BORN n BREAD are a South East London creative collective dubbed as major cultural influencers - they have used their own unique flare to create an authentic and refreshing series of printed fanzines, alongside hosting an NTS radio show, DJing internationally, appearing as panellists and curating events. For their latest zine issue ‘African Tales’, the girls have moved beyond South East London, instead exploring their cultural roots in Sierra Leone, Nigeria and Ghana. We caught up with them to find out more…
Who is involved with BORN n BREAD? How did you all meet?
Stephanie, Chika, Adelaide, Abigail and Olivia make BORN n BREAD. Stephanie met Adelaide and Chikaat Notre Dame high school where they were in the year below her. Sisters Olivia and Abigail grew up on the same estate as Chika, who’s also their godsister. Chika and Olivia went to the same university, and Adelaide meet Olivia and Abigail through Chika at a concert. Stephanie met Olivia at Adelaide’s birthday dinner. Through all of those connections, BORN n BREAD was birthed in 2013. Stephanie officially joined BORN n BREAD in 2014 after falling in love with the first issue.
There’s a huge rise in zine culture, why do you think this is, and who else should we check out?
Zines’ popularity first exploded with the punk scene in the seventies and with Riot Grrrl in the nineties. As radical subcultures, they created a platform to make the voices and interests they didn’t see reflected in the mainstream press heard and it’s the same now. Our generation have a lot to say and if we don’t hear or see our ourselves reflected in the media then we will find a way to get our voices heard.
BORN n BREAD was birthed out of the frustration of not seeing ourselves portrayed in a positive light, if any, in the media. We're so immersed in a digital space – Twitter, Instagram, Facebook etc. People want something else. It’s refreshing to write something down, cut, stick and print it. We can get a message out with one button but how long after before another message pushes it down the timeline?
We’re tired of scrolling, we want to flip through sometimes. We’ve noticed that people aren’t reading tablets on the train as much anymore. We want something tangible, something that you canread over and over again, something collectible, that’s not going to disappear down the black hole of the World Wide Web. Definitely check out zines like RoadFemme, OOMK, BritishValues, LAW Mag, girlsclub zine, Susgang and Brash zine.
You cross the river to host your popular NTS radio show too, are there any other mediums or creative outlets you’re looking to move into and explore?
We naturally do a lot from publishing to music. We take every day as it comes, we don’t want to do everything. People are doing amazing things that we can’t pull off. We don’t force anything unless it comes naturally to us but there will be panels, hosting, more documentaries and more special nights.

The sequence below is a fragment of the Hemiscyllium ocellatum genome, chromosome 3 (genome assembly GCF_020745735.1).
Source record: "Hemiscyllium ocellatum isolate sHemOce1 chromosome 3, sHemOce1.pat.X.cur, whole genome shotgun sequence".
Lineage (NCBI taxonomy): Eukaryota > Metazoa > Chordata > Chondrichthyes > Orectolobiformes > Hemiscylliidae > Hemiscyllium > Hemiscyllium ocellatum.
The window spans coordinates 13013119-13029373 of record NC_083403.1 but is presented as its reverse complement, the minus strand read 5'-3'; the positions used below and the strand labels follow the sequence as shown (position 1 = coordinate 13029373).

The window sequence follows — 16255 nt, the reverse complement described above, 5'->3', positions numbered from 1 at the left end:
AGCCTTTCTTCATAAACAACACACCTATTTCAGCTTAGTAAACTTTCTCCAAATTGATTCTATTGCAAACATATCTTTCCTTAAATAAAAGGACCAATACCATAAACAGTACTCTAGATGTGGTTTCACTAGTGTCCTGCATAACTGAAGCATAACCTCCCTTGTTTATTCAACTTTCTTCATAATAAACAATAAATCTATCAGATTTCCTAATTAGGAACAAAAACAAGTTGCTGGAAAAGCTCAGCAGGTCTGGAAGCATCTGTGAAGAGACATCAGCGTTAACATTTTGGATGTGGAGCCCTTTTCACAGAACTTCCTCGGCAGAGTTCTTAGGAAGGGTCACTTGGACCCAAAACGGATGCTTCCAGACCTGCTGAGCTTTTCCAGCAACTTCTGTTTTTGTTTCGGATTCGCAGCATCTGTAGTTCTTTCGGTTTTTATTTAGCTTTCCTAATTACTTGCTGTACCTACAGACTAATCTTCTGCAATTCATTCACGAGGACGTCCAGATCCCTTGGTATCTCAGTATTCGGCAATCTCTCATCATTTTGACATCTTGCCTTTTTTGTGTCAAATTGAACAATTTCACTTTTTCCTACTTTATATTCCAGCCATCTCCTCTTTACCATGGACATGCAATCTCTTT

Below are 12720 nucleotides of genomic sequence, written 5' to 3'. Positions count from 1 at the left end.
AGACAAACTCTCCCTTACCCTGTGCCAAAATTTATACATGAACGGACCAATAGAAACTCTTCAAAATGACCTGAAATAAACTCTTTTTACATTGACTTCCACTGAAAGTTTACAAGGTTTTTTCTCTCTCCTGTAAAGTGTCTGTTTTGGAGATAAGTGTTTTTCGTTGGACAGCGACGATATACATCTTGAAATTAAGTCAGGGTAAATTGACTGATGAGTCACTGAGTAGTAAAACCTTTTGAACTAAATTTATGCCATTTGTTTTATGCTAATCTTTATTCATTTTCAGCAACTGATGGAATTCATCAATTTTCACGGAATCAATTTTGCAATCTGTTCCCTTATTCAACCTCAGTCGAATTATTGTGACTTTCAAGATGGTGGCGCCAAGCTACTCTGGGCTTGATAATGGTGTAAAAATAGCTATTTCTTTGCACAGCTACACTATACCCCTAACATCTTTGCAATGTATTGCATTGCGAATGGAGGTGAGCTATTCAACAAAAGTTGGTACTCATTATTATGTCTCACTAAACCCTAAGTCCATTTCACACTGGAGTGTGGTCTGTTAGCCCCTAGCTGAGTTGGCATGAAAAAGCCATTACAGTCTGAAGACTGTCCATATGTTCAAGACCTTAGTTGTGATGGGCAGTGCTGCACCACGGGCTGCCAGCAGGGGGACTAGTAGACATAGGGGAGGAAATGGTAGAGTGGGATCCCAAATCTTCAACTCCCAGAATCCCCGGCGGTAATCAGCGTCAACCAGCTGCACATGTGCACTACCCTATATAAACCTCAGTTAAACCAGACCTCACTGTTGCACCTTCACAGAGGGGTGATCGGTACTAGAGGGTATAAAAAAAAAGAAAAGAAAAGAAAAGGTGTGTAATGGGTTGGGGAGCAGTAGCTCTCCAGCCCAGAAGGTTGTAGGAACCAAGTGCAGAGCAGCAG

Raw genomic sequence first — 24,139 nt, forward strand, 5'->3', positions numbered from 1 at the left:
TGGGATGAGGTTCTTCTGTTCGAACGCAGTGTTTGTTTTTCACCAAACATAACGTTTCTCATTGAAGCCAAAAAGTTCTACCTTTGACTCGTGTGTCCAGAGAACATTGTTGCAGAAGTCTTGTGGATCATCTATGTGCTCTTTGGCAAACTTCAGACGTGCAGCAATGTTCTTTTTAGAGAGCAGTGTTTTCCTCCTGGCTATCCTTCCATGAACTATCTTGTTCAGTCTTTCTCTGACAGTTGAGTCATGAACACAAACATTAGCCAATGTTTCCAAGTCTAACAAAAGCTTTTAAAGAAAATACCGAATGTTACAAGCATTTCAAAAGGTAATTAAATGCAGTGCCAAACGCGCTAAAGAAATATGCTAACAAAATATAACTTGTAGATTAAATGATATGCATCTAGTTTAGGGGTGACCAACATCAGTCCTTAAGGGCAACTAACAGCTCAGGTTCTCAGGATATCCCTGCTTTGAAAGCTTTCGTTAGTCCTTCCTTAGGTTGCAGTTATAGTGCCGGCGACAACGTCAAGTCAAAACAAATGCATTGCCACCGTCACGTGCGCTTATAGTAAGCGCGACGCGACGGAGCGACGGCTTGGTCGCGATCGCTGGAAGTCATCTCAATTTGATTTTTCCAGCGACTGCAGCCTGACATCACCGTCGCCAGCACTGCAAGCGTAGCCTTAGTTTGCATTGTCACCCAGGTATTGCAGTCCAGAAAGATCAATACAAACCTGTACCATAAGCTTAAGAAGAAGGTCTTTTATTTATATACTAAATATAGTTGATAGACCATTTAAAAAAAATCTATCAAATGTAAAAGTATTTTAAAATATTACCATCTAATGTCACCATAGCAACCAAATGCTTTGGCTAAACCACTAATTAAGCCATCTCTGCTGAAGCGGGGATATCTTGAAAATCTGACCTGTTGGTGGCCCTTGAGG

Who else locally have you collaborated / worked with?
We’re worked with brands such as Fila and Pum Pum Socks. We are yet to collaborate with anyone locally. Holla!!!
What other SE-based collectives and creative groups should we keep an eye on?
There are a bunch of collectives and creatives that we know, but off-head we know you should keep an eye on Unfinished Biz, Girls in Film (GIF), Gal-Dem, Polyester, Black British Girlhood, BossyLdn, BBZ, chi & ebs.
How does South East London inspire you?
South East London inspires everything we do. From the music – when we DJ, you’ll hear our south London roots from the bashment, grime and hip hop that used to be played at all house parties back in
the day, the hair salons – where you’ll be asked to come in even if your hair is already done – we’re still inspired by the different styles that come out of those salons. We all experiment with our hair all the time. The colours of the markets, the graffiti on the walls, the style, the music blaring out of shops, the people. Our first issue was definitely inspired by South East London and you can tell from our other issues, it all comes back to South East London.
The area has changed so much in the past few years, are you concerned about how this will effect how creative people will be able to stay and flourish in this city?
Change can be good but it all depends on who the change is for. Unfortunately for the creatives, it’s becoming harder to find affordable accommodation – let alone a studio. Every week a new glass house is being built while hubs, clubs and free spaces are being closed and Tesco Express appears. We work out of our homes or Rye Wax in Peckham, but will hopefully find an affordable studio.
We are concerned about how creatives are affected by these rapid changes and the high rises in rent, because a lot of our creative friends have had to move out of London because they can’t afford it anymore. Creatives will always find a way though, we won’t mention the ways, but they’re there. We will always flourish and keep creating.
Where are your favourite places in South East London?
There are so many places in South East so we’ll stay close to Peckham. Rye Wax and Do You Records – buy records, hang, dance and do work. Corals London – good food, good people, great hang. Bussey Building – everyone knows the deal. Peckham Springs – another good spot for a drink, ask Sam to make your Whisky Sours! Old Spike Roastery – fantastic coffee, cool spot and lovely people. Lolak’s delicious African food, Gabby’s, Jerkiz for tasty Caribbean food, the Korean spot on Walworth Road, Banh Banh, No.67, Moo Moo’s – get your grub on here.